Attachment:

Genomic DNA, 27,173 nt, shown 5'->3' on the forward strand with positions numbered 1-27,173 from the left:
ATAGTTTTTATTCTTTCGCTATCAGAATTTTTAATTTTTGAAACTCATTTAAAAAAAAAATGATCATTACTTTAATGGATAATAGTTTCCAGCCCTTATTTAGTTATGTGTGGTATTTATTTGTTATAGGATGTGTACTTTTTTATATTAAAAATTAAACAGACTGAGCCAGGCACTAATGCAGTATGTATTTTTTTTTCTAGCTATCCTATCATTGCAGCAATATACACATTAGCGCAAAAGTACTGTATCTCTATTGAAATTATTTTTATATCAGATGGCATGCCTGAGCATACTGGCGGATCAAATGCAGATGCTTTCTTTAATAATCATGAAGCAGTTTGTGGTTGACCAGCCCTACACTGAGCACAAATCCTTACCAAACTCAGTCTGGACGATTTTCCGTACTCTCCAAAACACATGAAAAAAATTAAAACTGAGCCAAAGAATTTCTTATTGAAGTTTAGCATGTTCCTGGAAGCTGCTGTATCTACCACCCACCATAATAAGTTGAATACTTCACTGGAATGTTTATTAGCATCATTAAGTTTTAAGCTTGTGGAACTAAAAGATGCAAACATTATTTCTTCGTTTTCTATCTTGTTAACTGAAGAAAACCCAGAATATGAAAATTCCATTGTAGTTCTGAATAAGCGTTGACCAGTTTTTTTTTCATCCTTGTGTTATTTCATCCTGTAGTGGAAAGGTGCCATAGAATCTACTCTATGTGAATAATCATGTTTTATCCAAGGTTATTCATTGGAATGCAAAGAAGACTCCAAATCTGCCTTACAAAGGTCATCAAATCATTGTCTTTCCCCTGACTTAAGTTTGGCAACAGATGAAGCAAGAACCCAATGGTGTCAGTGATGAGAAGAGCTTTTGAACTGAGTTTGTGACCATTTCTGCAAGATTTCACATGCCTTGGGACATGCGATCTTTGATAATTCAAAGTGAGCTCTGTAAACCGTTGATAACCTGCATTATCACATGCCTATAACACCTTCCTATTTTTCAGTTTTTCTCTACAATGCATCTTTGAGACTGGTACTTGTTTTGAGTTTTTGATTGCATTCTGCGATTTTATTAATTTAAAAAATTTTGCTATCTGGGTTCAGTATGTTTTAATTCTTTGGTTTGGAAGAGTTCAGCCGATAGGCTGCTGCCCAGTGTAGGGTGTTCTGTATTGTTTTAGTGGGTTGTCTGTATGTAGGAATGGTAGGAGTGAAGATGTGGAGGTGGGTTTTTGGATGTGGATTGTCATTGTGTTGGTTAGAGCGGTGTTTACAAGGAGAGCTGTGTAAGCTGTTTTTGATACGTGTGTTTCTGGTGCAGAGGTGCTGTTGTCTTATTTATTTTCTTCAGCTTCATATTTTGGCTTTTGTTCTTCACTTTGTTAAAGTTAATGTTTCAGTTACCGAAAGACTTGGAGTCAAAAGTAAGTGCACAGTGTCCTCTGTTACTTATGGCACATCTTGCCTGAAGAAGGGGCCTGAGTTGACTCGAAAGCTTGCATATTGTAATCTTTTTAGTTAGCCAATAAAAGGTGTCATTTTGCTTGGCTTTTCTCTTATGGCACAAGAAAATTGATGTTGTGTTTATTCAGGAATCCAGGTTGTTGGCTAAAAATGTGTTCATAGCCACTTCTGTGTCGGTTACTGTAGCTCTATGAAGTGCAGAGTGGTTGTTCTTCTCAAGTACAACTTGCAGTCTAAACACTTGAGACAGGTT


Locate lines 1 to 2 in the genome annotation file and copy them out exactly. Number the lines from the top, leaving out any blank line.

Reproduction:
Genomic DNA, 27,173 nt, shown 5'->3' on the forward strand with positions numbered 1-27,173 from the left:
ATAGTTTTTATTCTTTCGCTATCAGAATTTTTAATTTTTGAAACTCATTTAAAAAAAAAATGATCATTACTTTAATGGATAATAGTTTCCAGCCCTTATTTAGTTATGTGTGGTATTTATTTGTTATAGGATGTGTACTTTTTTATATTAAAAATTAAACAGACTGAGCCAGGCACTAATGCAGTATGTATTTTTTTTTCTAGCTATCCTATCATTGCAGCAATATACACATTAGCGCAAAAGTACTGTATCTCTATTGAAATTATTTTTATATCAGATGGCATGCCTGAGCATACTGGCGGATCAAATGCAGATGCTTTCTTTAATAATCATGAAGCAGTTTGTGGTTGACCAGCCCTACACTGAGCACAAATCCTTACCAAACTCAGTCTGGACGATTTTCCGTACTCTCCAAAACACATGAAAAAAATTAAAACTGAGCCAAAGAATTTCTTATTGAAGTTTAGCATGTTCCTGGAAGCTGCTGTATCTACCACCCACCATAATAAGTTGAATACTTCACTGGAATGTTTATTAGCATCATTAAGTTTTAAGCTTGTGGAACTAAAAGATGCAAACATTATTTCTTCGTTTTCTATCTTGTTAACTGAAGAAAACCCAGAATATGAAAATTCCATTGTAGTTCTGAATAAGCGTTGACCAGTTTTTTTTTCATCCTTGTGTTATTTCATCCTGTAGTGGAAAGGTGCCATAGAATCTACTCTATGTGAATAATCATGTTTTATCCAAGGTTATTCATTGGAATGCAAAGAAGACTCCAAATCTGCCTTACAAAGGTCATCAAATCATTGTCTTTCCCCTGACTTAAGTTTGGCAACAGATGAAGCAAGAACCCAATGGTGTCAGTGATGAGAAGAGCTTTTGAACTGAGTTTGTGACCATTTCTGCAAGATTTCACATGCCTTGGGACATGCGATCTTTGATAATTCAAAGTGAGCTCTGTAAACCGTTGATAACCTGCATTATCACATGCCTATAACACCTTCCTATTTTTCAGTTTTTCTCTACAATGCATCTTTGAGACTGGTACTTGTTTTGAGTTTTTGATTGCATTCTGCGATTTTATTAATTTAAAAAATTTTGCTATCTGGGTTCAGTATGTTTTAATTCTTTGGTTTGGAAGAGTTCAGCCGATAGGCTGCTGCCCAGTGTAGGGTGTTCTGTATTGTTTTAGTGGGTTGTCTGTATGTAGGAATGGTAGGAGTGAAGATGTGGAGGTGGGTTTTTGGATGTGGATTGTCATTGTGTTGGTTAGAGCGGTGTTTACAAGGAGAGCTGTGTAAGCTGTTTTTGATACGTGTGTTTCTGGTGCAGAGGTGCTGTTGTCTTATTTATTTTCTTCAGCTTCATATTTTGGCTTTTGTTCTTCACTTTGTTAAAGTTAATGTTTCAGTTACCGAAAGACTTGGAGTCAAAAGTAAGTGCACAGTGTCCTCTGTTACTTATGGCACATCTTGCCTGAAGAAGGGGCCTGAGTTGACTCGAAAGCTTGCATATTGTAATCTTTTTAGTTAGCCAATAAAAGGTGTCATTTTGCTTGGCTTTTCTCTTATGGCACAAGAAAATTGATGTTGTGTTTATTCAGGAATCCAGGTTGTTGGCTAAAAATGTGTTCATAGCCACTTCTGTGTCGGTTACTGTAGCTCTATGAAGTGCAGAGTGGTTGTTCTTCTCAAGTACAACTTGCAGTCTAAACACTTGAGACAGGTT